Original URL path: http://www.csbe.org/publications-and-resources/articles-and-lectures-on-urbanism/legislation-and-the-built-environment-in-the-arab-muslim-city/ (2016-02-13)
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  • EMERGING TRENDS IN URBANISM: THE BEIRUT POST-WAR EXPERIENCE » CSBE
    Colonial Heritage 3 3 Traditional Planning the Level of Neighborhood Planning 3 4 Emergency Strategies 3 5 New Approaches to Preservation 4 Modern Planning 4 1 The Ecochard Plan 4 2 The 1954 Plan 4 3 The 1964 Plan 5 War Period Planning 6 Post Period Planning 6 1 Beirut s 1990 2000 Planning Trends 7 Questions and Answers 8 Endnotes 9 List of Figures Introduction Robert Saliba 1 is an urban planner who has been involved in the practice and teaching of urban planning for the past twenty years especially within the context of Beirut Consequently he has had the opportunity to observe firsthand the changes that are taking place in the models and practices of urban planning affecting Beirut He therefore devoted this presentation to the emerging trends in urban planning that have appeared in Beirut particularly in the period between 1990 and 2000 the decade that followed the 1975 1990 Lebanese civil war This essay deals with the issues that Saliba discussed in his presentation as well as the questions and answers that followed it Establishing a Framework Saliba began by illustrating the framework that he will use to explain these emerging trends in urbanism He emphasized the importance of using a criterion for classification that would allow one to more easily elucidate the complex process of planning This includes the issue of specificity which demands a differentiation between two types of trends The first is general trends which consist of imported models that can be found in many countries within the Middle East For example participatory planning which is a popular recent trend in planning is a general planning trend that is being practiced in different governance systems in the region such as Jordan Lebanon and Syria Of course such a trend is being modified according

    Original URL path: http://www.csbe.org/publications-and-resources/articles-and-lectures-on-urbanism/emerging-trends-in-urbanism-the-beirut-post-war-experience/ (2016-02-13)
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  • Ugly Concrete Boxes are Almost Alright » CSBE
    that show a masterful and dynamic manipulation of color light and texture Moreover it is a project in which architect Sahel Hiyari makes a powerful architectural statement This is an iconoclastic design that avoids historical architectural traditions or the fashionable vocabularies of contemporary world architecture as points of departure Instead Hiyari turns for inspiration to popular contemporary building practices predominant in a developing world context such as that of Jordan Consequently Hiyari examines buildings characterized by shoddy construction materials and techniques which primarily incorporate poorly finished concrete surfaces with rough edges and rusting steel elements Such buildings understandably have been the subject of scathing attacks by architectural critics everywhere They are a harsh manifestation of the abrupt advent of the powerful forces of modernization to the developing world These structures have replaced the age old architectural vernacular traditions that sensitively incorporated the economic social technological and environmental circumstances of their societies and the result has been a built world that is out of balance Consequently cheap uninspired and shoddily built concrete boxes today overwhelm most cities of the developing world Hiyari s approach is that these ubiquitous structures will not go away for some time However much of Jordan s architectural community has attempted to ignore them and in the search for sources of inspiration many architects have turned back to a romantic past or have run forward to the various trendy vocabularies of post industrial architecture More often than not the results have been simplified and superficial borrowings from such prototypes that fail to understand the complex ideas processes and forces that have shaped the architectural masterpieces of the past and present Hiyari on the other hand has decided to accept the present realities and constraints of our built environment and to work with them He examines the crude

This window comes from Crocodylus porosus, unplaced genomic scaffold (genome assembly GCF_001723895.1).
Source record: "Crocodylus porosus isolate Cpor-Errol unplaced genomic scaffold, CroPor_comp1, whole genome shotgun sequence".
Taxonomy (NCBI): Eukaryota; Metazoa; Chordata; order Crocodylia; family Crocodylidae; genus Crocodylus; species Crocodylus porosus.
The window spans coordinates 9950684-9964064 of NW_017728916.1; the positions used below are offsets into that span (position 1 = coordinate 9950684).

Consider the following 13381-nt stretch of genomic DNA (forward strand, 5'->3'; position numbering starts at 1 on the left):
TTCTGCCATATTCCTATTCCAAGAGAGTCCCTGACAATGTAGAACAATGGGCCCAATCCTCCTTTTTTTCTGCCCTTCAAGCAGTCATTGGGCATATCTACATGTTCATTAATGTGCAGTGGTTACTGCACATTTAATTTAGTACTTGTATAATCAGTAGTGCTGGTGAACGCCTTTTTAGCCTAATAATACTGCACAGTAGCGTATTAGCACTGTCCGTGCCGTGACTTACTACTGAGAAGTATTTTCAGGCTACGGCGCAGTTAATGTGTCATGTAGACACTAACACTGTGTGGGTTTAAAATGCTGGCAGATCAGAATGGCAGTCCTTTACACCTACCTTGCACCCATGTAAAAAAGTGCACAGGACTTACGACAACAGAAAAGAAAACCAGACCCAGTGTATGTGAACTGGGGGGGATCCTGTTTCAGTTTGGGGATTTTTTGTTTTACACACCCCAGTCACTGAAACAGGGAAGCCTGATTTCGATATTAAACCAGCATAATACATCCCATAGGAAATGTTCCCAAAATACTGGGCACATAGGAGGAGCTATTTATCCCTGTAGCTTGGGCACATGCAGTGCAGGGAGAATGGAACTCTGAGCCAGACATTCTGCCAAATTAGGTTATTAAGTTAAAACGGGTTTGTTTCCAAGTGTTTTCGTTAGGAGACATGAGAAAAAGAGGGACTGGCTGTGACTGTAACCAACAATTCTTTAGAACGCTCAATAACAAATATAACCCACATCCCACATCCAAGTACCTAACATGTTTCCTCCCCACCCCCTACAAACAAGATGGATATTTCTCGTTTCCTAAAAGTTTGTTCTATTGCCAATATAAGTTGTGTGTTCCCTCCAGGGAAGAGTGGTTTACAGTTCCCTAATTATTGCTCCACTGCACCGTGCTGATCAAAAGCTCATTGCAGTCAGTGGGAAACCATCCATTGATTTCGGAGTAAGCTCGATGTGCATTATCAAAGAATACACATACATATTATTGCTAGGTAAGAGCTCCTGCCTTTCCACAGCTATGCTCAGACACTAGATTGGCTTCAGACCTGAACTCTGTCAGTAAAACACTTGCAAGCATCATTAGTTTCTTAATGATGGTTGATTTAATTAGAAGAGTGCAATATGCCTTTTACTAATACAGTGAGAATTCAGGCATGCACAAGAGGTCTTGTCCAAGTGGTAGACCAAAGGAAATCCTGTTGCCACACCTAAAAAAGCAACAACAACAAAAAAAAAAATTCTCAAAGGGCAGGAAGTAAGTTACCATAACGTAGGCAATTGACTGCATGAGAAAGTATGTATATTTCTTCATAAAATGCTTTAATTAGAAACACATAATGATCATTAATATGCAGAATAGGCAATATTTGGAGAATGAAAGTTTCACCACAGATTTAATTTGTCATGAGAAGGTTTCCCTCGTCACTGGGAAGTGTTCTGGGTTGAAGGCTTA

Original URL path: http://www.csbe.org/publications-and-resources/exploring-the-edge/ugly-concrete-boxes-are-almost-alright/ (2016-02-13)
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  • Variations on a Theme » CSBE